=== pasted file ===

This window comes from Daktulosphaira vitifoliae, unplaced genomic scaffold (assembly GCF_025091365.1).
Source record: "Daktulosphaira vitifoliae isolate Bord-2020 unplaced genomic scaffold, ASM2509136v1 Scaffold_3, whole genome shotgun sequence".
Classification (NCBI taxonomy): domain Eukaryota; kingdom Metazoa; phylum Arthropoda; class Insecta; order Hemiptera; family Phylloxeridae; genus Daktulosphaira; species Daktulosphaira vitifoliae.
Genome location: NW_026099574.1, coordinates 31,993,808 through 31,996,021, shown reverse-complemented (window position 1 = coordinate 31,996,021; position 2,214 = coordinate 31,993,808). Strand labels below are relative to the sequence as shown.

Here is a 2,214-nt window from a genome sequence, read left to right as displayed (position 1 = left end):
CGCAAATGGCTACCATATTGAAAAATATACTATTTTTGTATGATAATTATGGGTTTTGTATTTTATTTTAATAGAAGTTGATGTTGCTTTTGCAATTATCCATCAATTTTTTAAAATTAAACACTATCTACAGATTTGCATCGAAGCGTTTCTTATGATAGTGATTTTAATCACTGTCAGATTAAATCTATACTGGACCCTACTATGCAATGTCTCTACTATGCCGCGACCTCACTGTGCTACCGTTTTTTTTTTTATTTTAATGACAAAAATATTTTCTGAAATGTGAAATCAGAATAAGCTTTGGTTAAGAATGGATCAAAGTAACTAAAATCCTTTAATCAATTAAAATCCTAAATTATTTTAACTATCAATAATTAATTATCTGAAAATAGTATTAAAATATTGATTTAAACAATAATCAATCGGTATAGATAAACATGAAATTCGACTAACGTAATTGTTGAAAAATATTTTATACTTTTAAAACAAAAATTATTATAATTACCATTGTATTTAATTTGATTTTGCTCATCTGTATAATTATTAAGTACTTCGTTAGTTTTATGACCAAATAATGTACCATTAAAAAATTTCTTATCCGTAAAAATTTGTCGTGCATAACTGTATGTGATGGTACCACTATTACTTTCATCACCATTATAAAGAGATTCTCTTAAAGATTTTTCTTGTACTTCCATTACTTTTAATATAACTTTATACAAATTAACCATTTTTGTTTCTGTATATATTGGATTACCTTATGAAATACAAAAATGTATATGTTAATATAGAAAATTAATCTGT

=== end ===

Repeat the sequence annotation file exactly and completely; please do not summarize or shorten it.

This window comes from Daktulosphaira vitifoliae, unplaced genomic scaffold (assembly GCF_025091365.1).
Source record: "Daktulosphaira vitifoliae isolate Bord-2020 unplaced genomic scaffold, ASM2509136v1 Scaffold_3, whole genome shotgun sequence".
Classification (NCBI taxonomy): domain Eukaryota; kingdom Metazoa; phylum Arthropoda; class Insecta; order Hemiptera; family Phylloxeridae; genus Daktulosphaira; species Daktulosphaira vitifoliae.
Genome location: NW_026099574.1, coordinates 31,993,808 through 31,996,021, shown reverse-complemented (window position 1 = coordinate 31,996,021; position 2,214 = coordinate 31,993,808). Strand labels below are relative to the sequence as shown.

Here is a 2,214-nt window from a genome sequence, read left to right as displayed (position 1 = left end):
CGCAAATGGCTACCATATTGAAAAATATACTATTTTTGTATGATAATTATGGGTTTTGTATTTTATTTTAATAGAAGTTGATGTTGCTTTTGCAATTATCCATCAATTTTTTAAAATTAAACACTATCTACAGATTTGCATCGAAGCGTTTCTTATGATAGTGATTTTAATCACTGTCAGATTAAATCTATACTGGACCCTACTATGCAATGTCTCTACTATGCCGCGACCTCACTGTGCTACCGTTTTTTTTTTTATTTTAATGACAAAAATATTTTCTGAAATGTGAAATCAGAATAAGCTTTGGTTAAGAATGGATCAAAGTAACTAAAATCCTTTAATCAATTAAAATCCTAAATTATTTTAACTATCAATAATTAATTATCTGAAAATAGTATTAAAATATTGATTTAAACAATAATCAATCGGTATAGATAAACATGAAATTCGACTAACGTAATTGTTGAAAAATATTTTATACTTTTAAAACAAAAATTATTATAATTACCATTGTATTTAATTTGATTTTGCTCATCTGTATAATTATTAAGTACTTCGTTAGTTTTATGACCAAATAATGTACCATTAAAAAATTTCTTATCCGTAAAAATTTGTCGTGCATAACTGTATGTGATGGTACCACTATTACTTTCATCACCATTATAAAGAGATTCTCTTAAAGATTTTTCTTGTACTTCCATTACTTTTAATATAACTTTATACAAATTAACCATTTTTGTTTCTGTATATATTGGATTACCTTATGAAATACAAAAATGTATATGTTAATATAGAAAATTAATCTGT